Originally marketed in Japan with bottles of tea labeled as “Windia’s Delicious Urine” — the ostensible excreta of Deathsmiles’ central protagonist — one has to wonder what exactly Cave’s aspirations were for this entry in their shoot-em-up canon.
A 2009 bullet hell shoot-em-up (or ‘shmup’), Deathsmiles is an eccentric pastiche of broomstick riding heroines battling the forces of darkness through fiery caverns and over Ye Olde English shipyards. Its roster of ‘Lolis’ (or ‘Lolitas’, for those less au fait with anime lexicon) are a group of female witches aged 11 to 17 that occupy Gilverado, a Halloween-themed world filled with dragons, wizards and giant, satanically possessed cows. Each character’s weapon and orbiting spirit familiar offer different advantages for survival and scoring, and shot types can be alternated between a faster (but weaker) laser, and a slower, more powerful cannon. Holding both buttons engages your familiar’s homing properties, allowing them to target anything within a specific range.
Deathsmiles is one of Cave’s more polarising titles for all but casual players. An incredibly easy default game, it’s been the maiden one-credit clear trophy of many a shmup rookie. Its real challenge lies within its complex scoring parameters, and, while it’s an experiment of mixed results, it proved popular enough to spawn a sequel, Deathsmiles II X, also included in this package.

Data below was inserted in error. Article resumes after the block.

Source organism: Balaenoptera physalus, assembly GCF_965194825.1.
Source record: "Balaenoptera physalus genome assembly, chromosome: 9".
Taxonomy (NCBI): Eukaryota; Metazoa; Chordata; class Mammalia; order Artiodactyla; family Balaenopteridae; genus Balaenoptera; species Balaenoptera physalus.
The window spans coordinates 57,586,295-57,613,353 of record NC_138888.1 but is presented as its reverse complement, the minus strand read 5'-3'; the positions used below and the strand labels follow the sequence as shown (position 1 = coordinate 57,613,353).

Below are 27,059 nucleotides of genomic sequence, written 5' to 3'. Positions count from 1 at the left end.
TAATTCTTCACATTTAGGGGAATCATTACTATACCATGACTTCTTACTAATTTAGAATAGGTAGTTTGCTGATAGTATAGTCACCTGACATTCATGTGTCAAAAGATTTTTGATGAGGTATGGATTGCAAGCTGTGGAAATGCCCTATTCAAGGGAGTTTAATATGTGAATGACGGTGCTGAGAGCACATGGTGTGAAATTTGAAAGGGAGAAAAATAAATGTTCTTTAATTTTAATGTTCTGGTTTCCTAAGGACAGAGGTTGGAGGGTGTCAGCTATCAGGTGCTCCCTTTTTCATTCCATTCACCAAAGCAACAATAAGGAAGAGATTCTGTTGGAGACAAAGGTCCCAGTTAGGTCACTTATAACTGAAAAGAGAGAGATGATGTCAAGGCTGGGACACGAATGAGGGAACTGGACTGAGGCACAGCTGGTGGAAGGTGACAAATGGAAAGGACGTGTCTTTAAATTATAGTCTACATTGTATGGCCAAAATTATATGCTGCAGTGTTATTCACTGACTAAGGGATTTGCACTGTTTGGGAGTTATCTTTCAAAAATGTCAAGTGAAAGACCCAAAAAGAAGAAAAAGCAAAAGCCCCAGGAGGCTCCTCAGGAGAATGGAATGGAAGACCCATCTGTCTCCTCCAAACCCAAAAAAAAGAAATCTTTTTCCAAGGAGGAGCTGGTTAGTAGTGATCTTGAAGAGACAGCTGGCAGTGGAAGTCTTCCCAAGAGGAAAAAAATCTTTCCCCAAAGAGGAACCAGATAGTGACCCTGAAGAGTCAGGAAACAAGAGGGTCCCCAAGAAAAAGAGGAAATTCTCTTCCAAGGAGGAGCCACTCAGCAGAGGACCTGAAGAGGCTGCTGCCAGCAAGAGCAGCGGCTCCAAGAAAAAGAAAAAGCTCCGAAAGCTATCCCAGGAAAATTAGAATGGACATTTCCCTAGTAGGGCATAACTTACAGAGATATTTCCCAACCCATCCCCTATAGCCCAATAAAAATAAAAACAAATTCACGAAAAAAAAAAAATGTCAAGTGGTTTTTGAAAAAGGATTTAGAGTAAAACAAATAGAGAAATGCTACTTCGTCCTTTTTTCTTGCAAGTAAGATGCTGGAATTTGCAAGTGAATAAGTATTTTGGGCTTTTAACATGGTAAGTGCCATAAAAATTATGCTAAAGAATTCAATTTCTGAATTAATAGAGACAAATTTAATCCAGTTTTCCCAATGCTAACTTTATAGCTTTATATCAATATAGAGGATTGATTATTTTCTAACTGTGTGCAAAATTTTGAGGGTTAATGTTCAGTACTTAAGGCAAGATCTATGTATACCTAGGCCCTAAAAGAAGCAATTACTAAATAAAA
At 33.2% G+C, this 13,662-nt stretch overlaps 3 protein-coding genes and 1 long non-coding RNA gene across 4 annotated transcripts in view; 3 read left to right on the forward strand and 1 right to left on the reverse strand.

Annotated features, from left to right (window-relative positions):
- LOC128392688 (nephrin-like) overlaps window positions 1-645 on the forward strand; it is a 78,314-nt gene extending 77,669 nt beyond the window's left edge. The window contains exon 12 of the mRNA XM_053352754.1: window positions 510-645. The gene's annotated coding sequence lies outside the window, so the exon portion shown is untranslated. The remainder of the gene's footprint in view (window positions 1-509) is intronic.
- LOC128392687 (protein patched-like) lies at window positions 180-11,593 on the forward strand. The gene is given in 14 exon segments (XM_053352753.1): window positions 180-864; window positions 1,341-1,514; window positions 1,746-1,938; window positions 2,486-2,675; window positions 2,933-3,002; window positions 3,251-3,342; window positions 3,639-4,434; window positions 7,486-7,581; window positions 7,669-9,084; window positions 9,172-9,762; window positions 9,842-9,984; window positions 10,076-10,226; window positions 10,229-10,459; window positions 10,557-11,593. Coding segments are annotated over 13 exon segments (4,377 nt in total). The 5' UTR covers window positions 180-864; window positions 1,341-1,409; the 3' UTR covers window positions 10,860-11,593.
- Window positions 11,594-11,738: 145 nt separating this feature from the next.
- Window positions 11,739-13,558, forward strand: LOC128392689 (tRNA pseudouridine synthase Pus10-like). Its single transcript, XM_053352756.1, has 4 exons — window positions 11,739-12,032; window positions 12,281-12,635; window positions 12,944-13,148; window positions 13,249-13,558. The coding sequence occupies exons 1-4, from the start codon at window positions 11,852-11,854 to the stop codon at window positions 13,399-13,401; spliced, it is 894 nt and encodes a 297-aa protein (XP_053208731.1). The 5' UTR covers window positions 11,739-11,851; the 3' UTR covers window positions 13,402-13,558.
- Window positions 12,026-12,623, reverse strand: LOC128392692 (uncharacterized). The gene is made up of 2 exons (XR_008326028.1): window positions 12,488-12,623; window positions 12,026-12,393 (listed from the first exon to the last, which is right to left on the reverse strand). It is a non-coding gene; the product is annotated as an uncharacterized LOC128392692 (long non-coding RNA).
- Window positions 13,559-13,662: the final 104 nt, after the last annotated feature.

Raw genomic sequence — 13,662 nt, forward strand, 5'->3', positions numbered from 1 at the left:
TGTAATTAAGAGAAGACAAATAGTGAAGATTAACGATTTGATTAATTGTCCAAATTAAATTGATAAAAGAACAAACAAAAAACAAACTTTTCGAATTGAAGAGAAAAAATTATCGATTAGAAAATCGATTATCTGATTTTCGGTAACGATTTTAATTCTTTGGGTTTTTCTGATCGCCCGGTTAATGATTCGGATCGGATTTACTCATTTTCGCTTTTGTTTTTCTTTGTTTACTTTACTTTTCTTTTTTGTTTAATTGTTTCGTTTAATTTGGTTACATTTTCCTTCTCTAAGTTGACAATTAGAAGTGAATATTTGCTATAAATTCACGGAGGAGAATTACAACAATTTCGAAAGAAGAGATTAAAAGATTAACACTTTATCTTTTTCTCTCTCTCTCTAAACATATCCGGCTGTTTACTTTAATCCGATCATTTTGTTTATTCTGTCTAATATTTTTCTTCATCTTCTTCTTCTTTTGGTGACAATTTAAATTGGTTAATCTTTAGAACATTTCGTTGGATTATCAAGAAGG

The horizontal aspect is visually beguiling, allowing the world of Gilverado to breathe full-screen. Your Lolis can fire forwards and backwards at will as enemies stream in from the left and right extremities; a fun mechanic that keeps you on your toes as you lay waste to all manner of ghouls, demon pigs and giant orcs. The stages are nicely visualised, with the fire cavern and its two-headed dragon being particularly enticing, some nice foggy atmospherics in the graveyard, and an impressive velvet-draped, castle-raid finale. While the presentation is nice and the backgrounds beautiful, it does suffer from some crude pre-rendered sprites; and Arcade Mode is obsolete unless you’re planning to play it on a CRT. Thankfully, its ragged edges have been dramatically overhauled by Normal Mode’s high resolution upscaling — although one can only guess, with some certainty, how much better the game would have looked were it wholly created using traditional pixel art. Still, bosses are wonderfully macabre — if rather easy — with Mary the Giant cow and the thundering Tyrannosatan finale flexing art director Junya Inoue’s wilder side.